Technology and the Next Generation
Updated: Jun 29, 2021
The innovations and technological advancements of the past decade have been extraordinary. Entertainment has certainly become more interactive as there are countless ways to connect with friends and family online. We are already seeing a generation where family gatherings are held through computer screens. This transition has a significant effect on everyone - especially on children and their development.
Technology, when used correctly, can actually have a very positive effect on a child’s growth. Studies have found that our ability to identify key information buried within a cluster of characters and visual stimuli has increased as technology has become more integrated in our lives. In addition, regular interactions with technology can lead to improved hand-eye coordination, multi-tasking, and reaction time. However, when not properly used, technology can have negative effects on child development.
Here are 3 areas parents and guardians can be mindful of as they hand over their portable devices to their children:
1. Screen Time
Every parent should be regularly monitoring the screen time of their children. Being mindful of the hours your children spend on the internet and other technological devices will help your child find a healthy balance.
A lot of people are becoming more socially anxious as technology has given us less reasons to speak face-to-face.
The videos that children watch should be beneficial and appropriate to their age. Young children’s brains are highly sensitive to the information they are exposed to. Monitoring the content they are consuming is a vital part of ensuring their safety and well-being.
2. Privacy and Safety
As advances in technology lead to increasing levels of connectedness, we must consider the effects that social media and the internet have on our child’s mental health. It is important to know what activities your children are exploring online, as well as cultivating an open relationship where your child feels comfortable discussing any concerning behavior they come across online.
Children in these settings can often be exposed to various degrees of bullying, which can have lasting impacts on a child’s social, emotional development and self-esteem.
While social media can be utilized as a way to strengthen existing relationships, it is important to give adolescents the opportunity to practice conversational and social skills without technology. Children that are constantly using technology may be hesitant to interact with other children in a social environment. Chronic isolation in childhood can have a major impact on a child’s life-long development.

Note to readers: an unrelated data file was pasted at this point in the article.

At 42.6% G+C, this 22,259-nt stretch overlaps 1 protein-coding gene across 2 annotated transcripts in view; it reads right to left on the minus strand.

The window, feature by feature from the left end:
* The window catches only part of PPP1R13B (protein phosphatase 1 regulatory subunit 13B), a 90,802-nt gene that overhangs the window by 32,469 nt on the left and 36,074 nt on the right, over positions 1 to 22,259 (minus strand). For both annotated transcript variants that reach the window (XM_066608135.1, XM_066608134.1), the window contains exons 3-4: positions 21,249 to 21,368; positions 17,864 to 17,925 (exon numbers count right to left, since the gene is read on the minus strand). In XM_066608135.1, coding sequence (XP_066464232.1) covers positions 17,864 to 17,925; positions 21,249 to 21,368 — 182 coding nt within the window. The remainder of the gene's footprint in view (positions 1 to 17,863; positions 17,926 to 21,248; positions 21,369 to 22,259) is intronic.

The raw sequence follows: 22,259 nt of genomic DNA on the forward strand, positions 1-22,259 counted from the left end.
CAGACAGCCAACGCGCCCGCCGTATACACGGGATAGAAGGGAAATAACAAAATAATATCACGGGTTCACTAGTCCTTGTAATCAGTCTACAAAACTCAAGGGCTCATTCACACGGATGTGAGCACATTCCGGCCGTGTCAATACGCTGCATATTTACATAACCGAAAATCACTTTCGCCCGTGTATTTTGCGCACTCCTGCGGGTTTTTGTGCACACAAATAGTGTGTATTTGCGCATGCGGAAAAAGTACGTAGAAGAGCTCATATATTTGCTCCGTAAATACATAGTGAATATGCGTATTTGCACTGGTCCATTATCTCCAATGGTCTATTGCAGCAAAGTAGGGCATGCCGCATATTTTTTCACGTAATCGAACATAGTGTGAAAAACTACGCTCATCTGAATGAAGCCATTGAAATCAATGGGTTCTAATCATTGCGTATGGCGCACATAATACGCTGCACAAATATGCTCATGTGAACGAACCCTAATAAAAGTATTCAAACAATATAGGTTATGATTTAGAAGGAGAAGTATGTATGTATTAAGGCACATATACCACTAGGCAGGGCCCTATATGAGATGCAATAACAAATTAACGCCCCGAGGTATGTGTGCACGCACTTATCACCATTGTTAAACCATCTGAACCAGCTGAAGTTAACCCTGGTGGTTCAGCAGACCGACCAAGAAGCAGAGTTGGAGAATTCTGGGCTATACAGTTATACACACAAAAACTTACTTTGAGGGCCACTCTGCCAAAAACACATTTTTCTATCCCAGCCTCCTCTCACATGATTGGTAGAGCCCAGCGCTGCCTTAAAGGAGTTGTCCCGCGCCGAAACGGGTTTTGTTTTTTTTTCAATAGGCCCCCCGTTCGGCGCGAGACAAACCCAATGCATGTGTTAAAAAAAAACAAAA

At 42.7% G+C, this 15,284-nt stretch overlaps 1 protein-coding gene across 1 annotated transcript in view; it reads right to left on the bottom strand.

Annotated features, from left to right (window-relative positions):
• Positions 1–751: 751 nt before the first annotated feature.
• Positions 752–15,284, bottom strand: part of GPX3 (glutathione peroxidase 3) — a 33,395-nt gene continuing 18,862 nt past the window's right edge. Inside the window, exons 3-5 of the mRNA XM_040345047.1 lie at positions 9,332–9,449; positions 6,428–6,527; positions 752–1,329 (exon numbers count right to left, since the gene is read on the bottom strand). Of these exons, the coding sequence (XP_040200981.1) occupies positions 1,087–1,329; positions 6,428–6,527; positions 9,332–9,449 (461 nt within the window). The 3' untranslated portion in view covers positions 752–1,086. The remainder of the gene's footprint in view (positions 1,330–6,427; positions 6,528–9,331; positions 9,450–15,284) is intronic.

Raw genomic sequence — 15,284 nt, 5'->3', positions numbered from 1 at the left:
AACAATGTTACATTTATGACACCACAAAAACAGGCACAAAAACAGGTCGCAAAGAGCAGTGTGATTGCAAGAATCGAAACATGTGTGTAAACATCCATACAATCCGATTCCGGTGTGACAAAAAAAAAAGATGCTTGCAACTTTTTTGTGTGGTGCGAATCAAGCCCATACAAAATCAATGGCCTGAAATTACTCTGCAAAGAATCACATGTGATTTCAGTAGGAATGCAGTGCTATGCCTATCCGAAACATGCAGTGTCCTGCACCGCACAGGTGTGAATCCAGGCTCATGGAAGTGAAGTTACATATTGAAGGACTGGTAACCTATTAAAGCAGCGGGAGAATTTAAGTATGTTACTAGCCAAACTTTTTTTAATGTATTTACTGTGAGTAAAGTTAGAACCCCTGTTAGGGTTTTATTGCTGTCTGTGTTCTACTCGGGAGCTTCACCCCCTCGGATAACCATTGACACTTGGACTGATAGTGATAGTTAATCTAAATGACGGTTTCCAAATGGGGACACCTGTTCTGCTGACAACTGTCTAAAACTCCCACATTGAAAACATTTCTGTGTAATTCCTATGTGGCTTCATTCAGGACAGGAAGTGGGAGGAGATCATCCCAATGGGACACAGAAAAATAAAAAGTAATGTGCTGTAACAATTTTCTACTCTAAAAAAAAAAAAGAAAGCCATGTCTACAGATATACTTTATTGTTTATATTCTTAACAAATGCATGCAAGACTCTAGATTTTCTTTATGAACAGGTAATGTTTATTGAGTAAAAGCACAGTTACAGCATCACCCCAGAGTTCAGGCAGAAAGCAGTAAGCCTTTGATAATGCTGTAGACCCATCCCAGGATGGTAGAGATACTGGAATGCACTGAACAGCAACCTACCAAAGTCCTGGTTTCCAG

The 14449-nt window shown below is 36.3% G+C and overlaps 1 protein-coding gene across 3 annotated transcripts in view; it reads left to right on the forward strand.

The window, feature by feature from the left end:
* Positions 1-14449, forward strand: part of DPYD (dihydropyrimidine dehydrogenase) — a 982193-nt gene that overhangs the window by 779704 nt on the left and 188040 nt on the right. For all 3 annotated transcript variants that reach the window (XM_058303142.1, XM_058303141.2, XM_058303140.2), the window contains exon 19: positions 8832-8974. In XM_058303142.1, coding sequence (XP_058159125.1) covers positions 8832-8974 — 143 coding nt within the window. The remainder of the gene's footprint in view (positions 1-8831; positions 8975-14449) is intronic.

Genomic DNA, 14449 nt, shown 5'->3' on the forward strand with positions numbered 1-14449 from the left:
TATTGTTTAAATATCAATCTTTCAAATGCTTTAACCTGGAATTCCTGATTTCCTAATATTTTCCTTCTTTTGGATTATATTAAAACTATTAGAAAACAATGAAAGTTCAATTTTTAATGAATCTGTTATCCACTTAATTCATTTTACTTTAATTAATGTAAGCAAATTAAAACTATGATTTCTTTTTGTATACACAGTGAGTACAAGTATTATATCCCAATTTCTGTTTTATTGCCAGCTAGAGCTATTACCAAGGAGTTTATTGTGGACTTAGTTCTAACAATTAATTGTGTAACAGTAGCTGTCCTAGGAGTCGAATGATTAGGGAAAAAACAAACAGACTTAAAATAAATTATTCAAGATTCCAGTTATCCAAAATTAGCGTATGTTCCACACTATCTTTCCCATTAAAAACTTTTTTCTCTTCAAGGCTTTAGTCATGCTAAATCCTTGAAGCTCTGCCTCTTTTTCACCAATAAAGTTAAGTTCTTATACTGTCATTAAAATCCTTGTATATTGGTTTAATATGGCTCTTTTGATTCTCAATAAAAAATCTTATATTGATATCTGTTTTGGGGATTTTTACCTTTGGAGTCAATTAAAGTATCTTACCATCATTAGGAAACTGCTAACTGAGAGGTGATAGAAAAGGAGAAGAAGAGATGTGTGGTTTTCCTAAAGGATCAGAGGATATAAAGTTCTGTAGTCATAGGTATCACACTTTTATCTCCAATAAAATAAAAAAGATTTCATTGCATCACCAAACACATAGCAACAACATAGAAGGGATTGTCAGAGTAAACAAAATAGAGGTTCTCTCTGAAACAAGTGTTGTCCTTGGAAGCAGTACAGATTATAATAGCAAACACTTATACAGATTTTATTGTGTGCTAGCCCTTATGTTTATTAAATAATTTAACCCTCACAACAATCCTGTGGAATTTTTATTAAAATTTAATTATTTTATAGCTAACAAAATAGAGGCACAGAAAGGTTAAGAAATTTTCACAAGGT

Make sure you give your child plenty of opportunities to practice their social skills. The first step is to model these conversational skills yourself.
3. Social Interaction
With more time spent on technology, younger children are having more issues with face-to-face social interactions. Many seem to prefer to text or talk on social media as opposed to talking to each other in-person. Even when children spend time together, they may spend more time texting or on their phones than actually being together.
Research has shown that there appears to a positive correlation with an increase in social media use and decreased mental well-being in young people. This could explain the rise of mental health problems seen in the current generation. While social media may not directly cause mental health issues, it is most likely a contributing factor.
So how can we create a more meaningful community for young people? Providing volunteer opportunities for young people can help them feel like they are contributing to their community in a real, tangible way. This also gives them opportunities to interact with a wide range of people from different walks of life.
Lastly, encouraging young people to develop their hobbies can introduce them to new groups of people. Extracurricular activities can provide adolescents with comradery, team-building skills, and a sense of belonging. These hobbies can even help adolescents decide what their future careers will look like.
 Twenge JM, Martin GN, Campbell WK. Decreases in psychological well-being among American adolescents after 2012 and links to screen time during the rise of smartphone technology. Emotion 2018;18:765–80.